A.P. Ravani, J.
1. The short question involved in this petition is, as to what meaning should be given to the term 'Legal Practitioner' occurring in Section 36(4) of the Industrial Disputes Act, 1947 ('the Act', for short). The question has been directly covered by a decision rendered by us today, i.e., September 20, 1983, in Special Civil Application No. 3706 of 1981 wherein we have held that the term 'Legal Practitioner' occurring in Section 36(4) of the Act cannot be given restricted meaning as defined in the Advocates Act, 1961. In the facts, and circumstances of that case, we held that a person, though not qualified to hold Sanad as an advocate and who has admittedly not taken the Sanad of an advocate, but who was in fact doing the practice of law, would fall within the term 'Legal Practitioner' used in Section 36(4) of the Act. While taking this view we have followed the decision of the Supreme Court in the case of A.K. Roy v. Union of India reported in : 1982CriLJ340 , wherein it has been held that it is the substance which requires to be taken into consideration and not the form. The relevant portion from the decision rendered by us today in Special Civil Application No. 3706 of 1981 may be reproduced:.The Supreme Court observed that regard must be had to the substance and not the form, and whosoever assists or advises on facts or law must be deemed to be in the position of a legal adviser. If the ratio of the decision of the Supreme Court is applied to the facts of the present case, in our opinion, a person who, though not legally entitled to practise, practises profession of law, would be covered by the term 'legal practitioner' used in Section 36(4) and he cannot be allowed to represent the party before the Labour Court unless two conditions laid down in that provision are satisfied. As observed by the Supreme Court regard must be had to the substance and not to the form and the party cannot be allowed to do indirectly what it cannot do directly. Respondents cannot be allowed to take shelter behind the excuse that respondent No. 2 is not a legal practitioner as defined under the provisions of the Advocates Act.
Applying the said principles to the facts and circumstances of this case 'it becomes clear that the order by which respondent No. 1 was permitted by the first Labour Court, Ahmedabad, to appear in the recovery application filed by the petitioner herein will have to be quashed and set aside.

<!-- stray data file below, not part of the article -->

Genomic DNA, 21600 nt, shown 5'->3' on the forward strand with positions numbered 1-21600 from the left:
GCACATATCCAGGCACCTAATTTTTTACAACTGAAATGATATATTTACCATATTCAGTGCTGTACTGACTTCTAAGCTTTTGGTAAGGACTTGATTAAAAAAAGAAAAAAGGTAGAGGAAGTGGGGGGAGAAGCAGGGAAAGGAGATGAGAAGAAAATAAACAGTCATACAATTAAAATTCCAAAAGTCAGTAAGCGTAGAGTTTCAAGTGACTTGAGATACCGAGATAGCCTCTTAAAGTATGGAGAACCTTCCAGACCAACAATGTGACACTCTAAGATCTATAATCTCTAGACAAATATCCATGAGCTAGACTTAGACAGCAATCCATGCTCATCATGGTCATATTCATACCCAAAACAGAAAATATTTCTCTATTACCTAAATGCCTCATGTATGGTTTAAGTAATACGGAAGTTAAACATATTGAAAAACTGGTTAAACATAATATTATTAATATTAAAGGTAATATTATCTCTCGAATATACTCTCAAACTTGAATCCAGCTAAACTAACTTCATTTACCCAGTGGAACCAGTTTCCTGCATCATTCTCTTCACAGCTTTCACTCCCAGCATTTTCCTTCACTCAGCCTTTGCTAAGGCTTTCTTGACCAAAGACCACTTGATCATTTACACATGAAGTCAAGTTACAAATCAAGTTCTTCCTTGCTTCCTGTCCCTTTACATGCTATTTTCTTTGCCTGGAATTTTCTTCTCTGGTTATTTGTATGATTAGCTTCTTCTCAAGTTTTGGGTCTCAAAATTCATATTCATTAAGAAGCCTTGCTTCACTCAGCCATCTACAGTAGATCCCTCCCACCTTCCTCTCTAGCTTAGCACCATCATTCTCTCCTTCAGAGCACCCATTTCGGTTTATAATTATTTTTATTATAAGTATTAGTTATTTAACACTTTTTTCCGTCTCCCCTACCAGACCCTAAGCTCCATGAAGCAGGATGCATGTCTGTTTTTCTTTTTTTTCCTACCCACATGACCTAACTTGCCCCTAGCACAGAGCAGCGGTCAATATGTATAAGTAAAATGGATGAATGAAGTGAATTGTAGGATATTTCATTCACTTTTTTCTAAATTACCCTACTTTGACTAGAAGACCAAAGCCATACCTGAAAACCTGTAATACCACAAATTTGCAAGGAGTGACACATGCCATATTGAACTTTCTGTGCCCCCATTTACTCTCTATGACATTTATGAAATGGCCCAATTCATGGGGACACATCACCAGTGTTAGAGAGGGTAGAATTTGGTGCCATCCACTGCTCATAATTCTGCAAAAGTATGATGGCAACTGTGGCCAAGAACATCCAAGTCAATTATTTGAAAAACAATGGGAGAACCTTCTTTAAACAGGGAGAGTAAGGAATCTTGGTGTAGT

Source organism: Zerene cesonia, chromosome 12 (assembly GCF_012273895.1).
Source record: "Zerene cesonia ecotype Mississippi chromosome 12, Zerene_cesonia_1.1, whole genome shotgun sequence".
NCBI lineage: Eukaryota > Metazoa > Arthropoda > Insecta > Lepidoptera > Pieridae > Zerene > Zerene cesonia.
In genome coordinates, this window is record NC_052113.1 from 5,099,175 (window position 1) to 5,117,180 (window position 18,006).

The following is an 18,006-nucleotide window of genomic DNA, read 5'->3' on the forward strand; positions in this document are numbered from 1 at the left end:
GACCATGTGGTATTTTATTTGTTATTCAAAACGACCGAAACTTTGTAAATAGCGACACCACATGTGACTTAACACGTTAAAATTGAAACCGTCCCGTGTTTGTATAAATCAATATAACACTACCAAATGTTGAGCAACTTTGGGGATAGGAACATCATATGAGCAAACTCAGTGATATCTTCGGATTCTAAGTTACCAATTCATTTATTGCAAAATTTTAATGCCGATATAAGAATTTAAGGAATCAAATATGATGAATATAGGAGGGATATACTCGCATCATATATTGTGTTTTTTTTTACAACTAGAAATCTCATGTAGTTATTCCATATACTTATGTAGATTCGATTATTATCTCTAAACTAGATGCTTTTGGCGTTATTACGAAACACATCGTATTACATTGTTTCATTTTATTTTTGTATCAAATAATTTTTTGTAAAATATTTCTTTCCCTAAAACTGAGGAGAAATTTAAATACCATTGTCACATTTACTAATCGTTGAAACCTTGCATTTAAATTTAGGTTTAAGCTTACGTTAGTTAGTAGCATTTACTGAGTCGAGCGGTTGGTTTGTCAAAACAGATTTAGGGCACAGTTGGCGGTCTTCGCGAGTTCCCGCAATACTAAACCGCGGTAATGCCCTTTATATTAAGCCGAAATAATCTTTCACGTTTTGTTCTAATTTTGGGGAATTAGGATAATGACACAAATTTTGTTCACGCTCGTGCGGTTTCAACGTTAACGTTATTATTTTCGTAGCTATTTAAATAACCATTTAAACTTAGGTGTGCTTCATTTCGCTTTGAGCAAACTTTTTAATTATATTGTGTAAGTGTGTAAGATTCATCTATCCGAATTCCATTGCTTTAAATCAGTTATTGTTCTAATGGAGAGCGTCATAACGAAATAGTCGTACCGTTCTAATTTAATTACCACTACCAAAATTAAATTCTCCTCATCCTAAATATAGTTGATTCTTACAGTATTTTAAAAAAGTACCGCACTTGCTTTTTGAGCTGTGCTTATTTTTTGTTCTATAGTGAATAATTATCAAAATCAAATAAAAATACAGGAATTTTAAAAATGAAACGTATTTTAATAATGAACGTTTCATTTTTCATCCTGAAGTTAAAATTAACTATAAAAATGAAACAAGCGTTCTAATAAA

2. Respondent No. 1 herein was admittedly the Assistant Commissioner of Labour of the then Government of Bombay up to 1951 and thereafter he took up the assignment of Labour Adviser of Bombay Chamber of Commerce & Industry and continued in that capacity until 31st March 1972. During his tenure as Labour Adviser he used to give advice to the Members of the Chambers on labour matters and make representations to Government on various important labour matters as may be required from time to time. He has admitted in his application filed before the Labour Court that he has also served on various committees appointed by the Government such as Norms Committees, Committee on Unfair Labour Practices, Committee for suggesting amendments to Bombay Shops & Establishments Act, etc. For about six years he worked as Labour Adviser to Indian Merchants' Chamber. According to his own adimission, he was working as Labour Adviser of the respondent-Society and was required to give advice on labour matters and also represent them before the Labour Court, Industrial Tribunal whenever necessary. He has also admitted that he occasionally represented employers who sought his assistance in this regard. His only contention was that he cannot be said to be engaged in regular practice (as a professional advocate). This contention found favour with the Labour Court and the Labour Court came to the conclusion that to fall within the definition of the phrase 'Legal Practitioner' as occurring in Section 36(4) of the Act, one should be a legal practitioner as defined in the Advocates Act, 1961. This view is not correct. Taking such a view would amount to adhering to the form and disregarding the substance, which will be clearly against the principles laid down in the decision of the Supreme Court in A.K. Roy's case (supra). In above view of the matter, we are of the view that respondent No. 1 herein is a 'legal practitioner' and he cannot appear before the Labour Court without the consent of the other side and without the permission of the Court. Hence the petition requires to be allowed.
2.1. In the result, the petition is allowed. The impugned order passed by the Labour Court produced at Annexure 'I' dated July 25, 1979 is hereby quashed and set aside. The application Exh. 12 submitted by the petitioner herein is ordered to be allowed. Respondent No. 1 cannot be permitted to appear on behalf of Respondent No. 2 - Society unless the other side consents and the Labour Court gives permission. Rule made absolute to the extent indicated hereinabove with cost.